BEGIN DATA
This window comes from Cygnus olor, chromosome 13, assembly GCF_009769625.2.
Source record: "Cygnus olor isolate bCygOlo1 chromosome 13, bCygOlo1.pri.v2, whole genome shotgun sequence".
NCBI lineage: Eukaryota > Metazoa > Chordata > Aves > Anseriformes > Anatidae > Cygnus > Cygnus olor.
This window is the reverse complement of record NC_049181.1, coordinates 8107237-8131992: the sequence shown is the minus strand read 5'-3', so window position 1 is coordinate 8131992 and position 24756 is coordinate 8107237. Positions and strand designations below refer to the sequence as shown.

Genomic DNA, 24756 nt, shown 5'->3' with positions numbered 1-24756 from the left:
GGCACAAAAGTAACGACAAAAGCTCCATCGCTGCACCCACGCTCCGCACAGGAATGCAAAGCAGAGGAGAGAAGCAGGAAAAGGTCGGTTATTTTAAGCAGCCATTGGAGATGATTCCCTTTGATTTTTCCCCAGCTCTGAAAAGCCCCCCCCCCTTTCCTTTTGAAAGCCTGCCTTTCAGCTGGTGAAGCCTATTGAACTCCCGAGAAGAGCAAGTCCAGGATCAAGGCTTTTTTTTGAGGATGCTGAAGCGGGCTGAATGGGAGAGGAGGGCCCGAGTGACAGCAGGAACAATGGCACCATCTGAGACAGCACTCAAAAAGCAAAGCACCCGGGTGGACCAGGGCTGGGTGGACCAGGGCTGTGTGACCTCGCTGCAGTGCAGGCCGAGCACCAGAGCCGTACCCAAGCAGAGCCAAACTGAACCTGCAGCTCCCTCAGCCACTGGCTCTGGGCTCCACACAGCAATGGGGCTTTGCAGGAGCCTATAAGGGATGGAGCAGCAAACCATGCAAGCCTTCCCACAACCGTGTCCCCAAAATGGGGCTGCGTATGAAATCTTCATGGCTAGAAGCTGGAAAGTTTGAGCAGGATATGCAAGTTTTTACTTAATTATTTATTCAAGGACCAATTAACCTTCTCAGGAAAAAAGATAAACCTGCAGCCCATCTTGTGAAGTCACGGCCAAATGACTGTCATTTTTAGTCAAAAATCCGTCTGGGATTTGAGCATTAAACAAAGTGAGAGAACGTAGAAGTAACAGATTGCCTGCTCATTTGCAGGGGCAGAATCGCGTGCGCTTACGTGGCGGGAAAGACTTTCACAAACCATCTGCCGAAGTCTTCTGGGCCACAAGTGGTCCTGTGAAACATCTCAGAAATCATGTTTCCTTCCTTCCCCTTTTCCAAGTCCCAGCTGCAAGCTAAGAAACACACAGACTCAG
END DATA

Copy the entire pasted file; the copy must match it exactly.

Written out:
This window comes from Cygnus olor, chromosome 13, assembly GCF_009769625.2.
Source record: "Cygnus olor isolate bCygOlo1 chromosome 13, bCygOlo1.pri.v2, whole genome shotgun sequence".
NCBI lineage: Eukaryota > Metazoa > Chordata > Aves > Anseriformes > Anatidae > Cygnus > Cygnus olor.
This window is the reverse complement of record NC_049181.1, coordinates 8107237-8131992: the sequence shown is the minus strand read 5'-3', so window position 1 is coordinate 8131992 and position 24756 is coordinate 8107237. Positions and strand designations below refer to the sequence as shown.

Genomic DNA, 24756 nt, shown 5'->3' with positions numbered 1-24756 from the left:
GGCACAAAAGTAACGACAAAAGCTCCATCGCTGCACCCACGCTCCGCACAGGAATGCAAAGCAGAGGAGAGAAGCAGGAAAAGGTCGGTTATTTTAAGCAGCCATTGGAGATGATTCCCTTTGATTTTTCCCCAGCTCTGAAAAGCCCCCCCCCCTTTCCTTTTGAAAGCCTGCCTTTCAGCTGGTGAAGCCTATTGAACTCCCGAGAAGAGCAAGTCCAGGATCAAGGCTTTTTTTTGAGGATGCTGAAGCGGGCTGAATGGGAGAGGAGGGCCCGAGTGACAGCAGGAACAATGGCACCATCTGAGACAGCACTCAAAAAGCAAAGCACCCGGGTGGACCAGGGCTGGGTGGACCAGGGCTGTGTGACCTCGCTGCAGTGCAGGCCGAGCACCAGAGCCGTACCCAAGCAGAGCCAAACTGAACCTGCAGCTCCCTCAGCCACTGGCTCTGGGCTCCACACAGCAATGGGGCTTTGCAGGAGCCTATAAGGGATGGAGCAGCAAACCATGCAAGCCTTCCCACAACCGTGTCCCCAAAATGGGGCTGCGTATGAAATCTTCATGGCTAGAAGCTGGAAAGTTTGAGCAGGATATGCAAGTTTTTACTTAATTATTTATTCAAGGACCAATTAACCTTCTCAGGAAAAAAGATAAACCTGCAGCCCATCTTGTGAAGTCACGGCCAAATGACTGTCATTTTTAGTCAAAAATCCGTCTGGGATTTGAGCATTAAACAAAGTGAGAGAACGTAGAAGTAACAGATTGCCTGCTCATTTGCAGGGGCAGAATCGCGTGCGCTTACGTGGCGGGAAAGACTTTCACAAACCATCTGCCGAAGTCTTCTGGGCCACAAGTGGTCCTGTGAAACATCTCAGAAATCATGTTTCCTTCCTTCCCCTTTTCCAAGTCCCAGCTGCAAGCTAAGAAACACACAGACTCAG